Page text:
iSpace, $25,000.  Making More Mathletes will deliver in-depth, hands-on math support and enrichment for 1,600 second and fourth grade students in 10 underserved schools.

Karen Carns Foundation, $25,000.  Coats for Kids provides about 1,500 winter coats, hats and pairs of gloves to young people in need while strengthening the bond between teachers and the students they have nominated to receive a coat.

Library Foundation of Cincinnati and Hamilton County, $75,000.  The Homework Helpers program provides free help to K-8 students at 26 library locations where the need is greatest for homework assistance and skill-building coaching.  Programming has been expanded to include summer and school break sessions.   

Lighthouse Youth and Family Services, $30,000.   Life skills training is a major component of the program KEYS to a Future Without Youth Homelessness.

Literacy Network of Greater Cincinnati, $30,000.  Little Free Libraries are wooden book boxes that are open to the public 24 hours a day and a freely open to all, removing barriers to book access.  Over 100 are already in place throughout the community; the goal is 200.

The Children’s Basic Reading Program uses the Orton-Gillingham multi-sensory structured language technique to provide assistance to children in kindergarten through grade five who have severe reading difficulties or symptoms of dyslexia.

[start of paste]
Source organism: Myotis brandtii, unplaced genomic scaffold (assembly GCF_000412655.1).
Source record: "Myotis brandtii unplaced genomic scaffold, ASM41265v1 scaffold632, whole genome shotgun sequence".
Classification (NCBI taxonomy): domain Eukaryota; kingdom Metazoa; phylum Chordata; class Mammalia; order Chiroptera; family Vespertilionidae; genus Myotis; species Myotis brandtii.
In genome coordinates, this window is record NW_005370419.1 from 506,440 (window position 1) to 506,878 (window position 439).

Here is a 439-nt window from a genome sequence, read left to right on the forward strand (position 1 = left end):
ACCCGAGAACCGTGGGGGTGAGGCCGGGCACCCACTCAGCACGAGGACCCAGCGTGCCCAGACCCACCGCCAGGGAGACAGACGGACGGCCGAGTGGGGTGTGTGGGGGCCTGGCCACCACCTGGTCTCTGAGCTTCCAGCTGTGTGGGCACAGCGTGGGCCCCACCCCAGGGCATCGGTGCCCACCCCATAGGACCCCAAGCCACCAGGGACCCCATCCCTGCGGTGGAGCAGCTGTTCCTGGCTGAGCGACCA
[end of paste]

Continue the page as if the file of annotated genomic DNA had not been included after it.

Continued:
Matthew 25 Ministries, $25,000.  The local fresh food program coordinates a collaboration of corporate in-kind product donors small to mid-size local partner organizations that can use fresh food to provide assistance to underserved and vulnerable populations.

Prevention First, $20,000.  The organization’s three centers (Prevention science, Community Engagement and Prevention Action) support the overall goal of deterring youth from experimenting with drugs

Salvation Army, $15,000.  The Five-Star rated Learning Center is a Monday through Friday early childhood program that serves children ages six months to 12 years.  The Center provides care for children and assists in educating families in Price Hill and adjacent communities about healthy child development.  

School House Symphony, $30,000.  Teaching Tomorrow’s Audience Today brings over 250 live musical performances by members of a six-person ensemble to 80 schools and 20,000 children throughout Greater Cincinnati.  Fees are kept low through contributions and grants, and part of the Dater grant funds programs at underserved inner-city schools.  If Covid-19 restrictions are in place, e live virtual programming is an alternative.

Sweet Cheeks Diaper Bank, 35,000.  Mindful that diaper need can be more stressful than food insecurity, a largely volunteer organization works to raise funds and leverage in-kind support to provide diapers for low-income families who cannot afford one of life’s most basic needs.  More than 2.2 million diapers were distributed in 2020.

WordPlay, $20,000.  Teen activities include creative writing, spoken word and playwriting/theatre, and the launch of WordPlay as the regional home of the National Youth Poet Laureate program. 

YWCA of Greater Cincinnati, $30,000.  The Domestic Violence Shelter Program provides safe, secure and emergency shelter to children and youth forced to flee their homes due to life-threatening abuse.

The private foundation was established by fourth-generation Cincinnatian, businessman and philanthropist Charles Dater (1912-1993) to ensure that his resources would continue to fund worthwhile community programs after his death.  The foundation has made more than 3,400 grants totaling over $60 million since its inception in 1985. 


For additional information regarding this news release, contact Roger Ruhl (513/598-1141).
The Charles H. Dater Foundation, Inc. is located at 700 Walnut Street, Suite 301, Cincinnati, OH 45202.